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Taking the Plose Gondola gives you a free 930m of elevation gain. Of course there is a sun drenched alpine restaurant deck where, like the tourists we are, coffee and cake await. We told Alex that we wanted views so he took us on a leg that traverses Plose Mountain from west-to-east and climbs gradually over 6 kms for 400m of gain over a variation of doubletrack and singletrack generally heading to the Putzjoch. This gives jaw dropping views of the western Dolomites to the south. A super fun descent from 2350m then dropped us back down to about 2000m where we had more authentic Suedtirol food at the Schatzerhutte and Alex tried to teach Lee more obscure Suedtiroldeutsch.

It's worth noting that if you prefer to try out more trails that feed back to the Plose gondola you can drop down earlier on this traverse. These trails are not strictly speaking downhill-bike necessary but more like all-mountain/enduro trails that are still rideable with medium travel bikes. By all accounts they are spectacularly fun. Unfortunately, due to only having one day in Brixen, we missed them -- next time!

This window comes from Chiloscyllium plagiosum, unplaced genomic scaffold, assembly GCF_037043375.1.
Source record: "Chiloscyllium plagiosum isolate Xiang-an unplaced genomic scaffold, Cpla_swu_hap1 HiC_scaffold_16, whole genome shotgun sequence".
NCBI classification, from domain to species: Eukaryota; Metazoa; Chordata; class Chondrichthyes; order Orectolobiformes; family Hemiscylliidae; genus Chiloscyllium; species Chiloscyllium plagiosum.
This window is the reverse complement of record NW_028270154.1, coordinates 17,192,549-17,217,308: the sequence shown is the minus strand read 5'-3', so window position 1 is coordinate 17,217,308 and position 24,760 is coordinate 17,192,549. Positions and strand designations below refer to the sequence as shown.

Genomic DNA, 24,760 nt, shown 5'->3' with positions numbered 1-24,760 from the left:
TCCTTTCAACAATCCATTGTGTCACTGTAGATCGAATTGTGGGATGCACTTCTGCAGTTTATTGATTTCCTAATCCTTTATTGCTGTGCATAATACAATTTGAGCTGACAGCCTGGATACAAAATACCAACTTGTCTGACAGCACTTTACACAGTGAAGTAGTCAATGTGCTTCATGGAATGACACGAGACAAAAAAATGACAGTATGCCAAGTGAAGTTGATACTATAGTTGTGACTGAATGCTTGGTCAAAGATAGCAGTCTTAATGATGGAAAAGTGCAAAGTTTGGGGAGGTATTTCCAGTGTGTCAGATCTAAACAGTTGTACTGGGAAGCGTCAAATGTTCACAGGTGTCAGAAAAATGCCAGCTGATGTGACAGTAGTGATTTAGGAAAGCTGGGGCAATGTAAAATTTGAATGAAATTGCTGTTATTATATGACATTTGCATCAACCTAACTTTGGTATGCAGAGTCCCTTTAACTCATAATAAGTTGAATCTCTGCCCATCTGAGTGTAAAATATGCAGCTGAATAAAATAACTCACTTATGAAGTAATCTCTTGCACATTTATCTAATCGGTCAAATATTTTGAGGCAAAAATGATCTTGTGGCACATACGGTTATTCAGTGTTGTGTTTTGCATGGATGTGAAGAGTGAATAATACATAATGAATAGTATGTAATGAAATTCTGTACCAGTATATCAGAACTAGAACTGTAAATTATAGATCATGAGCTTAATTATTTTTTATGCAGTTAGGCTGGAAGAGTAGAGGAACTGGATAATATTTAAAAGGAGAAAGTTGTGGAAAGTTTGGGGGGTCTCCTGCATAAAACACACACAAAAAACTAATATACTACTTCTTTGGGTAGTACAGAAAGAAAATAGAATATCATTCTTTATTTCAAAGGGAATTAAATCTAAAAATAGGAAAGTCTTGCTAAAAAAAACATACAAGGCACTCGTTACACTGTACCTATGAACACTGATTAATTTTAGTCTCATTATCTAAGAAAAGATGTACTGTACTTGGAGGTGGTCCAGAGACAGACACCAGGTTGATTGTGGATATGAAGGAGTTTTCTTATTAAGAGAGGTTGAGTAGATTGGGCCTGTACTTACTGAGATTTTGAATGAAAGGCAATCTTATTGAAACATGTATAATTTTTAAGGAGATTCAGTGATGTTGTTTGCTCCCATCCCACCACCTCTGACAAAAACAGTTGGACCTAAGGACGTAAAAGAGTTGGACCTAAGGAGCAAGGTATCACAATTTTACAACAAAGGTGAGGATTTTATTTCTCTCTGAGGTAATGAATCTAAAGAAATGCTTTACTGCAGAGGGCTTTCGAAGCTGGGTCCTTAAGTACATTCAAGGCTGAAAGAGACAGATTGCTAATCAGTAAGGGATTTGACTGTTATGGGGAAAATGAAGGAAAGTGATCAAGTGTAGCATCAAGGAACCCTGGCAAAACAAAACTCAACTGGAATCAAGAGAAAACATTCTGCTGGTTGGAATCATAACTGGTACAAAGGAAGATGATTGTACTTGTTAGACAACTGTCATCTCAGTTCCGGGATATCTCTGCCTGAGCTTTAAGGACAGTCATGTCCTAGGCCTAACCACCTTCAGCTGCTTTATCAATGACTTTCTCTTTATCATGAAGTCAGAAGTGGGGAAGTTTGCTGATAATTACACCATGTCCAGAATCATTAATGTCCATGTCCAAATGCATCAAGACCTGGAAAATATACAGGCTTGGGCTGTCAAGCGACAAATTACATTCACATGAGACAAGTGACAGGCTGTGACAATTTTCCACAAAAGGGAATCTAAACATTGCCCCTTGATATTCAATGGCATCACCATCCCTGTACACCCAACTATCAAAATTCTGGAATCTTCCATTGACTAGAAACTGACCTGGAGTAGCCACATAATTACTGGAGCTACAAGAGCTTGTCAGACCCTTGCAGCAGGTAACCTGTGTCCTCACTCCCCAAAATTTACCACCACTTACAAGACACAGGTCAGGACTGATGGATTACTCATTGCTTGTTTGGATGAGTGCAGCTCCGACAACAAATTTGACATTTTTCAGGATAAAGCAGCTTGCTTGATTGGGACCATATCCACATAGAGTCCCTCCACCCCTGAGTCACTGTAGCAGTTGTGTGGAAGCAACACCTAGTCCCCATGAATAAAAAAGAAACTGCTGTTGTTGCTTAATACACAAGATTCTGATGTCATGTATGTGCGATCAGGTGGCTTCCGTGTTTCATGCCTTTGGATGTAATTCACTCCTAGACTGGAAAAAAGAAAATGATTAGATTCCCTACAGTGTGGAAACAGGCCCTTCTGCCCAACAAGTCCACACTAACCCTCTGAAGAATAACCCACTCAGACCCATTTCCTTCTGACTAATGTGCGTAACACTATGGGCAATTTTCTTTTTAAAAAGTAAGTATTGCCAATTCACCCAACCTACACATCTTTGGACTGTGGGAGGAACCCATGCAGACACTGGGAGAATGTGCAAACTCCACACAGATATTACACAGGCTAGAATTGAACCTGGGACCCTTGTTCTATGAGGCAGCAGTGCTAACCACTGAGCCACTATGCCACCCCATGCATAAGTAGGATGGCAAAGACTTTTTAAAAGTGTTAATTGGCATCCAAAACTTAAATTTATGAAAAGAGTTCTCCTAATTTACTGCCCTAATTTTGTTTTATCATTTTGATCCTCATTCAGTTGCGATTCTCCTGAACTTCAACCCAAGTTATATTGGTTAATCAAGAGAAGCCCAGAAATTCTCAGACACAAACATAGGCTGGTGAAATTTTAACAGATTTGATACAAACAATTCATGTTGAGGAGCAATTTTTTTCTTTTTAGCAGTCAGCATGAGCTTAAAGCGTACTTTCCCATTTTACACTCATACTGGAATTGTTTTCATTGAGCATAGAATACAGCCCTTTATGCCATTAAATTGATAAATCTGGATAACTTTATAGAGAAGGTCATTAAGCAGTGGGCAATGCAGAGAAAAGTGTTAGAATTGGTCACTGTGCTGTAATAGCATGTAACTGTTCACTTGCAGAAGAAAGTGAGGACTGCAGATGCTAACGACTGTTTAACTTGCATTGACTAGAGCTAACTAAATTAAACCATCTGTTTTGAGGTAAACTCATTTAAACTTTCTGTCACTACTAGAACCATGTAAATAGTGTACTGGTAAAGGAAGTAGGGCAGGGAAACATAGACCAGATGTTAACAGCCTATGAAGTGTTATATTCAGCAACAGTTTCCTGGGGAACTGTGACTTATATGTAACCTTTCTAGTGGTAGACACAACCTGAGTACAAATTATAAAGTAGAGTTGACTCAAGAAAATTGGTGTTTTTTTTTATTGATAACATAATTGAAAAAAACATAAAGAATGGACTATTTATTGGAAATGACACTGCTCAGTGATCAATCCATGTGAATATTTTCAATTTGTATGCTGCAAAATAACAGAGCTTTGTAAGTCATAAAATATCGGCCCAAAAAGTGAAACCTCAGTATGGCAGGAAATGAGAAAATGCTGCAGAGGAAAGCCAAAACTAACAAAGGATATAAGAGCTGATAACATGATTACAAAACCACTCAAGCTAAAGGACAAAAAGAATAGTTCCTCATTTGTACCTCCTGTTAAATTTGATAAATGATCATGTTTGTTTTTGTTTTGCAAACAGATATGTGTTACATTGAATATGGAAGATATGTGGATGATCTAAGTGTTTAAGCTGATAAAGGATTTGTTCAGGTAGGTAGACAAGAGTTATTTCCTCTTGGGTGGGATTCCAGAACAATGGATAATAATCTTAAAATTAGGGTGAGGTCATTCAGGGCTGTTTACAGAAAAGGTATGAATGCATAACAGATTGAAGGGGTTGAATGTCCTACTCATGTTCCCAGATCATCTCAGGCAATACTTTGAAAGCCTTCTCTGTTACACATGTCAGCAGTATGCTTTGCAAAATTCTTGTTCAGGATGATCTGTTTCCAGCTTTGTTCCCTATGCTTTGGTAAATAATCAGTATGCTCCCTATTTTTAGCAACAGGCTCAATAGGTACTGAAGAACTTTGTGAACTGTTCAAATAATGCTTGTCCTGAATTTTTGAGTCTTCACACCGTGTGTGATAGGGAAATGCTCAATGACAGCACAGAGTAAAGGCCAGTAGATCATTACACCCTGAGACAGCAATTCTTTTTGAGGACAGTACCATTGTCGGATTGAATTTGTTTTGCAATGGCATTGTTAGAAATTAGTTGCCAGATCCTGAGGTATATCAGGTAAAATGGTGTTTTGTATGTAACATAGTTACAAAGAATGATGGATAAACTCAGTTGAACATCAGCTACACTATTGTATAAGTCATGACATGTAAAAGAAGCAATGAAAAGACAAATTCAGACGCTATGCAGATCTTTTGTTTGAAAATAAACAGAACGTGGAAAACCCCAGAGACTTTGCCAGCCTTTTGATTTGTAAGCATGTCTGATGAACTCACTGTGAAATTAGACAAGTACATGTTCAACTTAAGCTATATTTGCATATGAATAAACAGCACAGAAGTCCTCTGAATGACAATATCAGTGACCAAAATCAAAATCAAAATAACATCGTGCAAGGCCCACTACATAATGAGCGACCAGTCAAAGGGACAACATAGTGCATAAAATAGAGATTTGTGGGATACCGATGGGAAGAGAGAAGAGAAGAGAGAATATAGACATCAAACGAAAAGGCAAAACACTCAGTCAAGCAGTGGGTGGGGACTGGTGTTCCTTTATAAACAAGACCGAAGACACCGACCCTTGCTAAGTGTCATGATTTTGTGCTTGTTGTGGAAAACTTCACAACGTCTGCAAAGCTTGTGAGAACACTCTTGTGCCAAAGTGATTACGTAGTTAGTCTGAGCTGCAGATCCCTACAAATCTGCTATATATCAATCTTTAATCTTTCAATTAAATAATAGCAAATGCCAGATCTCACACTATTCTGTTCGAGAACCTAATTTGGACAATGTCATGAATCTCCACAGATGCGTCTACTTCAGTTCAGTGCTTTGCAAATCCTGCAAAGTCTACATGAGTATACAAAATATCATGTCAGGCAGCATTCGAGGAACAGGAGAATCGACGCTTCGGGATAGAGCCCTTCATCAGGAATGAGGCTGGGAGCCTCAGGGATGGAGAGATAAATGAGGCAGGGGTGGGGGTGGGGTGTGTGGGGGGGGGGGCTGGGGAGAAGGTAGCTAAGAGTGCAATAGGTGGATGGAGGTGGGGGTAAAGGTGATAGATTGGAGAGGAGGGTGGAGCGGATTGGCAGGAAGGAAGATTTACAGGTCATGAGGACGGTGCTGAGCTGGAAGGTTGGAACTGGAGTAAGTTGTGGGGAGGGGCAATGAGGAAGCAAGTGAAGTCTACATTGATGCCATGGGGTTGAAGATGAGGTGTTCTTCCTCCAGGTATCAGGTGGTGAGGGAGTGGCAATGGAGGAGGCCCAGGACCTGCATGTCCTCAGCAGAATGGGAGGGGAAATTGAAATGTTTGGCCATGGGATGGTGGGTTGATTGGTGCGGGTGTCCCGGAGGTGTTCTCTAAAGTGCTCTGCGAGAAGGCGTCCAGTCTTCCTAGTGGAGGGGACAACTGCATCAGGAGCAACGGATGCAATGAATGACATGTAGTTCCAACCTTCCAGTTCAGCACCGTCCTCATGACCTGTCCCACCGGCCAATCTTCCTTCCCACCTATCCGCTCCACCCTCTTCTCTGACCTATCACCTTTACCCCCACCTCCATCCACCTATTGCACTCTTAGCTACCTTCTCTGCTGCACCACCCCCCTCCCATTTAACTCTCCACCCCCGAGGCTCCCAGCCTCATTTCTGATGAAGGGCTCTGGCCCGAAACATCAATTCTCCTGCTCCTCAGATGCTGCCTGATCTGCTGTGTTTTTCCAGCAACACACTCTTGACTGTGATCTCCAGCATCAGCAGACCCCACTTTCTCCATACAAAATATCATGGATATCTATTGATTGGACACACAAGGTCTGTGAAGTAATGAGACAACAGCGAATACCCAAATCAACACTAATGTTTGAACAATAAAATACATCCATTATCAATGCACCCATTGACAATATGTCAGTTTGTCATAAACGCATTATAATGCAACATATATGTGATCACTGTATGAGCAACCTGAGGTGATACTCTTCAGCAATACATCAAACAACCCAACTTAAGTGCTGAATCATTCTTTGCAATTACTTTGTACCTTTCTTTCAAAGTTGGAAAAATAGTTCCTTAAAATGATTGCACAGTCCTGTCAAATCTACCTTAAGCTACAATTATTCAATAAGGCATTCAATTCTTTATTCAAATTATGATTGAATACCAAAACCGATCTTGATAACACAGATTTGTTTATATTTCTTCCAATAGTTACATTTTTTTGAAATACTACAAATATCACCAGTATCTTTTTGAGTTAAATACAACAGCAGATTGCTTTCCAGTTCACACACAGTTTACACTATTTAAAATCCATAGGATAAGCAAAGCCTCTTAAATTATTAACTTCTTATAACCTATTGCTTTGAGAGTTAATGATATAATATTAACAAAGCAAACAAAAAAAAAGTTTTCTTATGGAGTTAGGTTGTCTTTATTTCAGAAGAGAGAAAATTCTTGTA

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More Dolomites views

More Dolomites views

Dolomites descents.


Dolomites descents

More Dolomites views

Classic singletrack winding through alpine meadows.


Lunch at the Schatzerhutte.

Schatzerhutte for lunch.


Lunch at the Schatzerhutte. With Kniakiachl Kaiserschmarm and Kasnocken

Lunch at the Schatzerhutte. With Kniakiachl, Kaiserschmarm, and Kasnocken.

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After lunch we rode over to Val Di Funes. This gets you into pretty amazing scenery (the Odle/Geisler Dolomite massif with its white/pink stone in particular is outstanding). While this portion of the ride is scenic and historic the trails meander and it's a long way back to Brixen at the end of the day as you end up having to do a gradual traverse of about 7km with one particularly nice descent on forest trails, then ending with 12km on flat pathways along roads back to Brixen.
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More Dolomites views

The final descent leg


Down up then down again and traverse back to Brixen via Val DiFunes

Down, up then down again and traverse back to Brixen via Val DiFunes

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Hotel Goldene Krone

Staying at this place furthered our conviction that mountain-biking in Europe is best done through the "hub and spoke" method. Pick a central location and radiate out from it doing day trips. You could do much worse than stay in Brixen and at this wonderful hotel (oh how it was so hard to leave after only a couple of nights!).